Instagram Annecy Instagram Annecy

Few of us will make it to Annecy’s onsite festival this year. Fortunately, the festival has responded to Covid disruptions by planning a hybrid edition, bringing much of its programming to anyone with an internet connection.

As we wait for festivities to kick off on June 14, we’re profiling the Instagrams of filmmakers featured in this year’s line-up. Each of these directors has a short film in competition. Their Instas generally feature some info about their respective new shorts, but also provide a wealth of behind-the-scenes and unrelated artwork, giving us an impression of the artists behind the films …

Samuel Patthey makes films with a free, sketchy drawing style, so it’s little surprise to see that his Instagram unfolds like a sketchbook, full of rough drawings and paintings, some of them annotated. His film at Annecy is Peel (Écorce, directed with Sylvain Monney), which is set in a retirement home; he first mentioned the project to Cartoon Brew in 2019.


Andrea Dorfman has followed up her viral video How to Be Alone with How to Be at Home, another collaboration with poet Tanya Davis, which is playing at Annecy. The chiefly hand-drawn animation plays out across the turning pages of a book (as in the films of Marie Paccou). The literary theme continues on Dorfman’s Instagram, where she spent 2020 posting weekly photos of her home-made books.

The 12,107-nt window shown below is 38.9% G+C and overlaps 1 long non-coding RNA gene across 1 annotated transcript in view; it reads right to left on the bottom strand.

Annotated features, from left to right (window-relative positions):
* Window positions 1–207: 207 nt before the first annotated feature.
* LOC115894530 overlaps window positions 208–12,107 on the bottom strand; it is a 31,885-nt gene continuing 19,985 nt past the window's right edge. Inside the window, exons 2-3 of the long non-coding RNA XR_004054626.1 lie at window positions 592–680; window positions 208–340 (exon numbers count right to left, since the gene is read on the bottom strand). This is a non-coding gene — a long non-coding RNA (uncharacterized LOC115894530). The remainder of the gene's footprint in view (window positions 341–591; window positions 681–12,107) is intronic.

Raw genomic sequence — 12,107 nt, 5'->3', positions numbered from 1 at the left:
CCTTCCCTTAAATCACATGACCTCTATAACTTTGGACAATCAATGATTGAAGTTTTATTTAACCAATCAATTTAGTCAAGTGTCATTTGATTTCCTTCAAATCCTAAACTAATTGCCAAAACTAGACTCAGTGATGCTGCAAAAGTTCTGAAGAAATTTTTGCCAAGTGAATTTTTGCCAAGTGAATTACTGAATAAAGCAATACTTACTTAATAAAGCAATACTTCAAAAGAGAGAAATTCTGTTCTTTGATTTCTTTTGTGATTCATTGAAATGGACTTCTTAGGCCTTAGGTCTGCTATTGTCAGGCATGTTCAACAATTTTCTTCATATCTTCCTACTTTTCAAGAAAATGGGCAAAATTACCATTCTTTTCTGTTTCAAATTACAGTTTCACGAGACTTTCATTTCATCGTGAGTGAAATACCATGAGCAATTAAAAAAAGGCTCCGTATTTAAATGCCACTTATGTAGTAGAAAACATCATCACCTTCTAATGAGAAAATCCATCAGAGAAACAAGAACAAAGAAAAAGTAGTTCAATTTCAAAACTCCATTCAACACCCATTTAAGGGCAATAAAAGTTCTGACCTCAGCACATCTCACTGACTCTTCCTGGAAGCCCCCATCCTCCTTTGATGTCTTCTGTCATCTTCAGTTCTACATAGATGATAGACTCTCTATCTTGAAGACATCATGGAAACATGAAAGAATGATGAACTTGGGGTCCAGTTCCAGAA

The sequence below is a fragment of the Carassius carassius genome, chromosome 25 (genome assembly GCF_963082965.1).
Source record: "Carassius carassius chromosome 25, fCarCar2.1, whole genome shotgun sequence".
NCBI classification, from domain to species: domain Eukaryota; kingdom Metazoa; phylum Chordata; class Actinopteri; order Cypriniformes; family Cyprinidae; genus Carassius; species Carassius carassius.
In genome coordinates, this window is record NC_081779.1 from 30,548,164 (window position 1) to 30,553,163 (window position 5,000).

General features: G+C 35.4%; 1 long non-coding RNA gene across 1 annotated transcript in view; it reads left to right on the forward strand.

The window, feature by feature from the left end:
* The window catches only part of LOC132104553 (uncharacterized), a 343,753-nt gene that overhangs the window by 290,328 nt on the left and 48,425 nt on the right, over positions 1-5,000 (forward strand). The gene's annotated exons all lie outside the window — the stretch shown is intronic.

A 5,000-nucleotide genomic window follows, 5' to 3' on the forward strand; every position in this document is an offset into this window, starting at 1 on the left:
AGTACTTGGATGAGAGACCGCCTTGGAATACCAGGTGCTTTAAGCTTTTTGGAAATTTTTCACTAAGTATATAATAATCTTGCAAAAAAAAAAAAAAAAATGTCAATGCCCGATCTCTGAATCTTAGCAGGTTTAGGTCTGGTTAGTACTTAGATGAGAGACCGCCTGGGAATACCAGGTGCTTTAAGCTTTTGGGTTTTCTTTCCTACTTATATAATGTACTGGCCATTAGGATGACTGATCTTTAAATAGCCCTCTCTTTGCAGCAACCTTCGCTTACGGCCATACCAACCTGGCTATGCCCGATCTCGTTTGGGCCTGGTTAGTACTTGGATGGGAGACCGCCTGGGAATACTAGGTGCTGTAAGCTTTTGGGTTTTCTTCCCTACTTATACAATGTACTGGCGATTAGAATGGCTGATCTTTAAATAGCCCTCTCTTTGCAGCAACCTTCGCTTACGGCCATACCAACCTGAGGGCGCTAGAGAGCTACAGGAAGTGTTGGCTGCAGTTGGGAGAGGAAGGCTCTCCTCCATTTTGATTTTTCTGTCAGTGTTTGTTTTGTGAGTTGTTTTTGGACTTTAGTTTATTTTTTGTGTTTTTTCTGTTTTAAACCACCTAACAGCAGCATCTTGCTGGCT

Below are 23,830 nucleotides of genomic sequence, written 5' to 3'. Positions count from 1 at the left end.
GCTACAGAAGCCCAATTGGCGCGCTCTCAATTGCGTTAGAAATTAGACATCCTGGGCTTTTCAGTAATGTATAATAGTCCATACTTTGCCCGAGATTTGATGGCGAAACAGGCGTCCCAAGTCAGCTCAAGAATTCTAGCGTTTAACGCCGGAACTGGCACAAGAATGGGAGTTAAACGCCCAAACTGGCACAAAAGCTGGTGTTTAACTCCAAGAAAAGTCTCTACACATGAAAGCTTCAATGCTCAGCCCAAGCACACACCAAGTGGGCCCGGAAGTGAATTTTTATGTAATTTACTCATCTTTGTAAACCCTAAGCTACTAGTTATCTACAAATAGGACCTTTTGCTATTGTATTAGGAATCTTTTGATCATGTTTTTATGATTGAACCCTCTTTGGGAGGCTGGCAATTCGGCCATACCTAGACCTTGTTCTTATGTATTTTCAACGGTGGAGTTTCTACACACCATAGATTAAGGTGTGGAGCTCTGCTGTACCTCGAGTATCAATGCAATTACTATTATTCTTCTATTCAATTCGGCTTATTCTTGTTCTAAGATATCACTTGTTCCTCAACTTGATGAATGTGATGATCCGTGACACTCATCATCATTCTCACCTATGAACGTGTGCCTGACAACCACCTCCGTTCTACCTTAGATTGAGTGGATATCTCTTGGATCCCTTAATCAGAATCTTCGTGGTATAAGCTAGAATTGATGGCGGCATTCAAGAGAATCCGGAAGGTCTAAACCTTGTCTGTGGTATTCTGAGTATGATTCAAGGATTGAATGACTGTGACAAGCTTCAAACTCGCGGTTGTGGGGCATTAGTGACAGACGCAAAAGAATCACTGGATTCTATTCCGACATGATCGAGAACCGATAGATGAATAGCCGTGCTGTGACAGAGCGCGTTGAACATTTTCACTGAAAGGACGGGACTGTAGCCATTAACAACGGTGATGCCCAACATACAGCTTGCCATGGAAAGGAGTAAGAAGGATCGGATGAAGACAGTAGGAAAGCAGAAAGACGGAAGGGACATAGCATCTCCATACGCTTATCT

Shira Ukrainitz is an Israeli artist and director whose film at Annecy, La Prima Cosa, (directed with Omar Al Abdul Razzak Martinez), tells the story of an Arab Christian Israeli clown. Stills and clips from the film are featured on her Instagram, alongside sketches, storyboards, animation tests, and more.


Peter Millard is making his Annecy competitive debut this year with shapes.colours.people. and floatingdown. Does that mean his raw, anarchic, straight-ahead animation is now part of the short-film establishment? Either way, there’s plenty of it on his irreverent Instagram.


Caroline Cherrier is in competition at Annecy with her short Horacio, which gives an unusual perspective on a violent crime. Her Instagram features plenty of animation tests and clips (including from Horacio), alongside an array of sketches and atmospheric gouache paintings.

Images at top by Shira Ukrainitz (left) and Peter Millard (right)

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